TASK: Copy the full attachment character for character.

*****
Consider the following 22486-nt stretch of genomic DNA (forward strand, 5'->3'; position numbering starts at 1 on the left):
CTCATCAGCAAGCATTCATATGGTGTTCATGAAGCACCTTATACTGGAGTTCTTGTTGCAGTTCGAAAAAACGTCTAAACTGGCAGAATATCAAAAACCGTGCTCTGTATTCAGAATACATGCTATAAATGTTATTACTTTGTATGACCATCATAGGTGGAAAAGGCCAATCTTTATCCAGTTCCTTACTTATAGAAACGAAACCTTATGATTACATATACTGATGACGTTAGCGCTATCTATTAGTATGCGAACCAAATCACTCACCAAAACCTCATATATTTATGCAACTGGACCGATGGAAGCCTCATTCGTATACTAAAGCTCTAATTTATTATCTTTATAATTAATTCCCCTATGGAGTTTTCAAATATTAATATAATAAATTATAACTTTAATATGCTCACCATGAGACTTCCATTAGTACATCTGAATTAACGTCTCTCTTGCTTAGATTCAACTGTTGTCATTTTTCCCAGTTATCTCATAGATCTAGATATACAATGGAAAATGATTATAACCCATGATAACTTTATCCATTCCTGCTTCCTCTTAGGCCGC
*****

Consider the following 22486-nt stretch of genomic DNA (forward strand, 5'->3'; position numbering starts at 1 on the left):
CTCATCAGCAAGCATTCATATGGTGTTCATGAAGCACCTTATACTGGAGTTCTTGTTGCAGTTCGAAAAAACGTCTAAACTGGCAGAATATCAAAAACCGTGCTCTGTATTCAGAATACATGCTATAAATGTTATTACTTTGTATGACCATCATAGGTGGAAAAGGCCAATCTTTATCCAGTTCCTTACTTATAGAAACGAAACCTTATGATTACATATACTGATGACGTTAGCGCTATCTATTAGTATGCGAACCAAATCACTCACCAAAACCTCATATATTTATGCAACTGGACCGATGGAAGCCTCATTCGTATACTAAAGCTCTAATTTATTATCTTTATAATTAATTCCCCTATGGAGTTTTCAAATATTAATATAATAAATTATAACTTTAATATGCTCACCATGAGACTTCCATTAGTACATCTGAATTAACGTCTCTCTTGCTTAGATTCAACTGTTGTCATTTTTCCCAGTTATCTCATAGATCTAGATATACAATGGAAAATGATTATAACCCATGATAACTTTATCCATTCCTGCTTCCTCTTAGGCCGC